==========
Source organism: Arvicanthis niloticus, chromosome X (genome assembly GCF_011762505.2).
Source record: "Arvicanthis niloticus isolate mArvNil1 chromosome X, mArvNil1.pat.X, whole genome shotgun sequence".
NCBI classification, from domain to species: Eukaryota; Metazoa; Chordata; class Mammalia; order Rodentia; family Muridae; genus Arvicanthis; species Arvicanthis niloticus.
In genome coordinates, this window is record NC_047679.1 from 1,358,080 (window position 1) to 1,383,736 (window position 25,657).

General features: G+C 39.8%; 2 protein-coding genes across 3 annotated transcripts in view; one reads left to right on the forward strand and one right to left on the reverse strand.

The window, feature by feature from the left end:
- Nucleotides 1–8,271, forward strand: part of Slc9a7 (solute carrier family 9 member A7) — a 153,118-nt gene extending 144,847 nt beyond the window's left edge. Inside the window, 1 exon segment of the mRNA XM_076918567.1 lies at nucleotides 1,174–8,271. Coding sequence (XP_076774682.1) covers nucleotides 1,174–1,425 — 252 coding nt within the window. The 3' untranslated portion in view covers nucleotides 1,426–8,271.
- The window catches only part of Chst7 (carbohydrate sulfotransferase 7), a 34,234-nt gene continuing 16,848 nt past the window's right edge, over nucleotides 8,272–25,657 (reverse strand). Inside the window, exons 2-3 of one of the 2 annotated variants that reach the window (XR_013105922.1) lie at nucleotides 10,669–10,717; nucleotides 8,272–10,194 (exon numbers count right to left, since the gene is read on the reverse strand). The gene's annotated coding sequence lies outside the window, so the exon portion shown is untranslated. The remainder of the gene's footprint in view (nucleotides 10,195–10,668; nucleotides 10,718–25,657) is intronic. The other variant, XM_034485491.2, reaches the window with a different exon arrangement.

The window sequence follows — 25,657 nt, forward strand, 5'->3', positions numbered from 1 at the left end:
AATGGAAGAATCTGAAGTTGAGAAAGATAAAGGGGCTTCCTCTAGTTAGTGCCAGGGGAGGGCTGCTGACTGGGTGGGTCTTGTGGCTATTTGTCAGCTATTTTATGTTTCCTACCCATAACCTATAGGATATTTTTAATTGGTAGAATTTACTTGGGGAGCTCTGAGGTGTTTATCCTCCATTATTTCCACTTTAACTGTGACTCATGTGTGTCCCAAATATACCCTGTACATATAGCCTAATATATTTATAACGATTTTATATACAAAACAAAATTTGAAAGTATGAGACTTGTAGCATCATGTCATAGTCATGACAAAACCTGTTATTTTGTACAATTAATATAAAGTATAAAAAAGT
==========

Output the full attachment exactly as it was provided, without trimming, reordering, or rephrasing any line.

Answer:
Source organism: Arvicanthis niloticus, chromosome X (genome assembly GCF_011762505.2).
Source record: "Arvicanthis niloticus isolate mArvNil1 chromosome X, mArvNil1.pat.X, whole genome shotgun sequence".
NCBI classification, from domain to species: Eukaryota; Metazoa; Chordata; class Mammalia; order Rodentia; family Muridae; genus Arvicanthis; species Arvicanthis niloticus.
In genome coordinates, this window is record NC_047679.1 from 1,358,080 (window position 1) to 1,383,736 (window position 25,657).

General features: G+C 39.8%; 2 protein-coding genes across 3 annotated transcripts in view; one reads left to right on the forward strand and one right to left on the reverse strand.

The window, feature by feature from the left end:
- Nucleotides 1–8,271, forward strand: part of Slc9a7 (solute carrier family 9 member A7) — a 153,118-nt gene extending 144,847 nt beyond the window's left edge. Inside the window, 1 exon segment of the mRNA XM_076918567.1 lies at nucleotides 1,174–8,271. Coding sequence (XP_076774682.1) covers nucleotides 1,174–1,425 — 252 coding nt within the window. The 3' untranslated portion in view covers nucleotides 1,426–8,271.
- The window catches only part of Chst7 (carbohydrate sulfotransferase 7), a 34,234-nt gene continuing 16,848 nt past the window's right edge, over nucleotides 8,272–25,657 (reverse strand). Inside the window, exons 2-3 of one of the 2 annotated variants that reach the window (XR_013105922.1) lie at nucleotides 10,669–10,717; nucleotides 8,272–10,194 (exon numbers count right to left, since the gene is read on the reverse strand). The gene's annotated coding sequence lies outside the window, so the exon portion shown is untranslated. The remainder of the gene's footprint in view (nucleotides 10,195–10,668; nucleotides 10,718–25,657) is intronic. The other variant, XM_034485491.2, reaches the window with a different exon arrangement.

The window sequence follows — 25,657 nt, forward strand, 5'->3', positions numbered from 1 at the left end:
AATGGAAGAATCTGAAGTTGAGAAAGATAAAGGGGCTTCCTCTAGTTAGTGCCAGGGGAGGGCTGCTGACTGGGTGGGTCTTGTGGCTATTTGTCAGCTATTTTATGTTTCCTACCCATAACCTATAGGATATTTTTAATTGGTAGAATTTACTTGGGGAGCTCTGAGGTGTTTATCCTCCATTATTTCCACTTTAACTGTGACTCATGTGTGTCCCAAATATACCCTGTACATATAGCCTAATATATTTATAACGATTTTATATACAAAACAAAATTTGAAAGTATGAGACTTGTAGCATCATGTCATAGTCATGACAAAACCTGTTATTTTGTACAATTAATATAAAGTATAAAAAAGT